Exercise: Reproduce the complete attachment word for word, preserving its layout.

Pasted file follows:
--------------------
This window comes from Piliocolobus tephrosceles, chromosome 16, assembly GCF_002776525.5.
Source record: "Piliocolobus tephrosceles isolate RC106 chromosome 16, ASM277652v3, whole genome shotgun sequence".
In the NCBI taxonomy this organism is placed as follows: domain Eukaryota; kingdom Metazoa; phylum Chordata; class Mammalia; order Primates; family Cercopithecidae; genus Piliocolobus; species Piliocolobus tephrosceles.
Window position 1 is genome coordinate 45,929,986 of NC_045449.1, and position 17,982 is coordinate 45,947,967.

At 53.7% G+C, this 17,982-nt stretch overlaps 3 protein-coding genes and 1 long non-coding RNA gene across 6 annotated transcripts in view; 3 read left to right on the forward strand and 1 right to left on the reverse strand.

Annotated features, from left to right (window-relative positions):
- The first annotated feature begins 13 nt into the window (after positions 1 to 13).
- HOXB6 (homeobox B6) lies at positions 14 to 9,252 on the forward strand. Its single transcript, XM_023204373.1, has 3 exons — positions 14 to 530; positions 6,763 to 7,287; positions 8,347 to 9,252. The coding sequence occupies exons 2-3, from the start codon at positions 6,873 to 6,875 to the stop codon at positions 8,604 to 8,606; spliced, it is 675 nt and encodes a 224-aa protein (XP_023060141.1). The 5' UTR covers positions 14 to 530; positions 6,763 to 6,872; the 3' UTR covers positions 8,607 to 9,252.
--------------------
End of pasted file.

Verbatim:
This window comes from Piliocolobus tephrosceles, chromosome 16, assembly GCF_002776525.5.
Source record: "Piliocolobus tephrosceles isolate RC106 chromosome 16, ASM277652v3, whole genome shotgun sequence".
In the NCBI taxonomy this organism is placed as follows: domain Eukaryota; kingdom Metazoa; phylum Chordata; class Mammalia; order Primates; family Cercopithecidae; genus Piliocolobus; species Piliocolobus tephrosceles.
Window position 1 is genome coordinate 45,929,986 of NC_045449.1, and position 17,982 is coordinate 45,947,967.

At 53.7% G+C, this 17,982-nt stretch overlaps 3 protein-coding genes and 1 long non-coding RNA gene across 6 annotated transcripts in view; 3 read left to right on the forward strand and 1 right to left on the reverse strand.

Annotated features, from left to right (window-relative positions):
- The first annotated feature begins 13 nt into the window (after positions 1 to 13).
- HOXB6 (homeobox B6) lies at positions 14 to 9,252 on the forward strand. Its single transcript, XM_023204373.1, has 3 exons — positions 14 to 530; positions 6,763 to 7,287; positions 8,347 to 9,252. The coding sequence occupies exons 2-3, from the start codon at positions 6,873 to 6,875 to the stop codon at positions 8,604 to 8,606; spliced, it is 675 nt and encodes a 224-aa protein (XP_023060141.1). The 5' UTR covers positions 14 to 530; positions 6,763 to 6,872; the 3' UTR covers positions 8,607 to 9,252.